Since last year’s meeting in Durban, South Africa, the global context has changed significantly, with rising powers playing key roles in some of the major tectonic shifts underway.
First, the crisis that began in Crimea has pushed Russia to deepen its ties to the other BRICS countries in hopes of garnering support for its positions and actions in Eastern Europe, where it vies with the West for influence.
Second, in the realm of development, the ongoing debates about the post-2015 development agenda, set to replace the Millennium Development Goals, have intensified in several countries and regions, although to differing degrees. There is growing eagerness among Western stakeholders to better understand the interests and positions of rising powers within these debates, especially in light of the BRICS’ shared resistance to what they perceive to be Northern-led normative frameworks for development.
Finally, there are new or renewed loci of instability, such as Iraq, which are likely to affect not only the geopolitics of the region, where rising powers have accumulated significant stakes, but also, more broadly, relations among global and rising powers.
In light of this context of rapid change, what resolutions and what degree of resolve will the BRICS summit in Fortaleza generate?
China’s pivotal role amongst the BRICS and the BRICS development bank
Although China is not the only answer to these questions, it has come to assume a pivotal role amongst the BRICS. In the field of development, the sheer size of its economy and the global reach of its companies, diplomacy, and diaspora, give it considerable economic and political clout, both within and beyond the BRICS coalition. In the field of international development, the extent to which China may overshadow the other BRICS will be tested by the launch of the BRICS development bank, which, along with the contingency reserve fund, will represent the first concrete institutional innovation by the BRICS.
Financially speaking, this investment is but a drop in the bucket of China’s gargantuan South-South development cooperation. This is not the case for the other BRICS, all of which have experienced some degree of economic growth but also face much greater financial constraints, particularly in light of the recent economic slowdown.
What, then, are China’s interests in participating in the initiative?
In my article in the forthcoming IDS Bulletin 'China and International Development...', I argue that the Chinese government’s motivations are primarily political.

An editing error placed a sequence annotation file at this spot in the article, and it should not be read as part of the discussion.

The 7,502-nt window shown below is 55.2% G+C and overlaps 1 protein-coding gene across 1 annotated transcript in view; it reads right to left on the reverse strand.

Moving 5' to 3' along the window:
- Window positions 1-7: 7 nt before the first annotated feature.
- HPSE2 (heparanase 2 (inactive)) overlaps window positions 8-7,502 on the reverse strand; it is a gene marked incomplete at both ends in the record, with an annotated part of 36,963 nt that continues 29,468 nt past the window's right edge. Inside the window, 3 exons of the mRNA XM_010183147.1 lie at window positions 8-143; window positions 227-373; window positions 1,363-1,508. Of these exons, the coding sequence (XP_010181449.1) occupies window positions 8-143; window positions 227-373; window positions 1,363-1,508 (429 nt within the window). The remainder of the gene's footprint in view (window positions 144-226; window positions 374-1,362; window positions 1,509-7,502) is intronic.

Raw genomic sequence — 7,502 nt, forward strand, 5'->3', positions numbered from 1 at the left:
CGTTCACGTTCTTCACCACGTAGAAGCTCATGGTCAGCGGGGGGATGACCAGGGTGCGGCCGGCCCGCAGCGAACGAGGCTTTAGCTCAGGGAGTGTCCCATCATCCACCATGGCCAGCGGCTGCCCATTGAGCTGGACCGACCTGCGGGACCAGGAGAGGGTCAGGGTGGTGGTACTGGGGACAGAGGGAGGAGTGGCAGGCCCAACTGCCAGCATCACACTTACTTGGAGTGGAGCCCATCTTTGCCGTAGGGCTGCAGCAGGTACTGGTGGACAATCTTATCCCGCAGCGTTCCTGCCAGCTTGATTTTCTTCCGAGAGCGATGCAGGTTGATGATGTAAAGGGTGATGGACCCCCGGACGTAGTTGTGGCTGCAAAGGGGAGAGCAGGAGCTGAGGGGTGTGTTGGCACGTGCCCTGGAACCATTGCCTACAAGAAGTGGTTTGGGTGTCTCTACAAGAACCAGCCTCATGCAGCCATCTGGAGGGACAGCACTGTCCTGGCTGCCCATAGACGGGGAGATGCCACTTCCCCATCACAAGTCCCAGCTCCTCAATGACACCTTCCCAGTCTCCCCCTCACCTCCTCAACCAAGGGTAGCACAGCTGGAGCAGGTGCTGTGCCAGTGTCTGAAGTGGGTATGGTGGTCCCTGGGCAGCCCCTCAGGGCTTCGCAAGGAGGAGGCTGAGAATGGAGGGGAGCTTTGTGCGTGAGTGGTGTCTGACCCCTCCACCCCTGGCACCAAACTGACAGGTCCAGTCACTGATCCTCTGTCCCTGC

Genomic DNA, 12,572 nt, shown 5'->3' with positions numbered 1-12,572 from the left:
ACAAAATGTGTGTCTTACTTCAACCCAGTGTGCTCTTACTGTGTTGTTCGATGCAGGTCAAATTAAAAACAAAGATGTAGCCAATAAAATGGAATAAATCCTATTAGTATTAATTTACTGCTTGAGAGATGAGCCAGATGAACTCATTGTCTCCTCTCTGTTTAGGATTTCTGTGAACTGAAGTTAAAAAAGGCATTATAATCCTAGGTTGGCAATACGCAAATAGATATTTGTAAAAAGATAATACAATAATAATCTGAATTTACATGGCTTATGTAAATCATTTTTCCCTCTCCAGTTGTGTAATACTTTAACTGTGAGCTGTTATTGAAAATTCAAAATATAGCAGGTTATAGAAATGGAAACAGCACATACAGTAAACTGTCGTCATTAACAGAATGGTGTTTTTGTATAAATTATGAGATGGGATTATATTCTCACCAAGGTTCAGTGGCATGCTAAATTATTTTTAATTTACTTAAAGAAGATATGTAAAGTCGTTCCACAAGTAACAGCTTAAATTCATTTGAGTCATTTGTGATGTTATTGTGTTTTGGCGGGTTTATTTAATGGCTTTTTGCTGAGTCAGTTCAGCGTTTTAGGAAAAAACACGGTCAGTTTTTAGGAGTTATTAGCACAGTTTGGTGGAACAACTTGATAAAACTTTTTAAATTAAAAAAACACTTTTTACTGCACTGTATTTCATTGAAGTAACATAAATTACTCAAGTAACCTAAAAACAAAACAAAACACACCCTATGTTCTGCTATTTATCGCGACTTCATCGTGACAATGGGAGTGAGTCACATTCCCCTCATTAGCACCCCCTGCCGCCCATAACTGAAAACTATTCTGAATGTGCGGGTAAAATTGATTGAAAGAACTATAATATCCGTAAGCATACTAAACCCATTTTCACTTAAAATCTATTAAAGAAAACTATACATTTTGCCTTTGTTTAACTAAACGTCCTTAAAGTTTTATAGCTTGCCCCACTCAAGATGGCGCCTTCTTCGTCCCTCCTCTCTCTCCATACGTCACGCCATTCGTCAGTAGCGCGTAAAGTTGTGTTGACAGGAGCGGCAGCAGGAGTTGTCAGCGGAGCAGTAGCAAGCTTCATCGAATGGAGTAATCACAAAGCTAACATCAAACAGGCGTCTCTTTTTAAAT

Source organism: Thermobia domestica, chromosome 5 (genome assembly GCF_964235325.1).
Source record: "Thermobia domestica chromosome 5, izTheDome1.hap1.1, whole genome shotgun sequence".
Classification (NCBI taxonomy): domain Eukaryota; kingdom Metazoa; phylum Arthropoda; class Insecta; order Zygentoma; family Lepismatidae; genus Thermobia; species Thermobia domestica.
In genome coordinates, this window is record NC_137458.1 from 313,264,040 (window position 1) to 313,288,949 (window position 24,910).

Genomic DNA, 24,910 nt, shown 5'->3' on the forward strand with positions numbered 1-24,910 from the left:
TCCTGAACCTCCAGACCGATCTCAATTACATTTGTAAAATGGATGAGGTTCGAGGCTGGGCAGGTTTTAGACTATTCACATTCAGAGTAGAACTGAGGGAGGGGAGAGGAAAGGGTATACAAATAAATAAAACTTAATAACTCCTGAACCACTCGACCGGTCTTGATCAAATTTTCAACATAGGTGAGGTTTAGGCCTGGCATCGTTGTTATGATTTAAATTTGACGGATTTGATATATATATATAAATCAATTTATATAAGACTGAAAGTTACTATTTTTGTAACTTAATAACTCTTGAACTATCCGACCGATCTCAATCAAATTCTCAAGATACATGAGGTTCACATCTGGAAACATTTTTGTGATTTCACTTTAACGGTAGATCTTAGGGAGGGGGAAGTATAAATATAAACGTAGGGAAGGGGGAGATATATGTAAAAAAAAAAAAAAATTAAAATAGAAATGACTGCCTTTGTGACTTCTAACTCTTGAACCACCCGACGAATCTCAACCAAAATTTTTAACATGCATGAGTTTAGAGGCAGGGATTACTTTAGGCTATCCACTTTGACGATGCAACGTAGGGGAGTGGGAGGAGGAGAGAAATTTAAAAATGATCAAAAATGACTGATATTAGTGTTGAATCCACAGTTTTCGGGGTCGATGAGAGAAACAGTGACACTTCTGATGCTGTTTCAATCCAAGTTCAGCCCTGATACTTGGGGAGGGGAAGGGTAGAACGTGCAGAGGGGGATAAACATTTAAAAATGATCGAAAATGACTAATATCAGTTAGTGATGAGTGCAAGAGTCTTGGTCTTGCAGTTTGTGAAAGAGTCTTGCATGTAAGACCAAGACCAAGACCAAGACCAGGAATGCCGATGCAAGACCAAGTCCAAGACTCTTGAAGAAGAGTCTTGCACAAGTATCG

In addition to helping the coalition press for speedier reform of development organisations such as the Bretton Woods Institutions, the venture will allow China to further burnish its image as a willing multilateralist player in the field of development and to reinforce its frequent claim that it is working in solidarity with other developing countries, rather than acting as a lone-wolf rising power. Nurturing this role has become increasingly important for Chinese ruling elites given the common perception that China has relied heavily on bilateral ties in consolidating its South-South cooperation in Asia, Africa, and Latin America.
In order to reap the political benefits of this initiative, however, China has to maintain a careful balance so as not to dominate the bank, as doing so could underscore the asymmetries it brings to the coalition. Unfettered protagonism by China would risk delegitimising the BRICS as a multilateral effort, which was designed to accelerate the shift towards a more multi-polar configuration of the international system.
A balanced bank governance structure, in which all five coalition members have equal representation and equal say, will be essential in maximising the bank’s potential not only in addressing the financing gap in infrastructure and industrial policy, but also making it into an important platform through which to decide upon the rules of development cooperation. This will also be a chance for the BRICS to prove their capacity to generate innovative solutions to socio-economic issues that are dear to all of the grouping members, such as poverty alleviation, sustainable development, and inequality reduction.
Adriana Abdenur is a Professor at the Institute of International Relations, Pontifical Catholic University of Rio de Janeiro (PUC-Rio) and a researcher at the BRICS Policy Center. She is a contributor to the forthcoming IDS Bulletin ‘China and International Development: Challenges and Opportunities’, which can be pre-ordered online.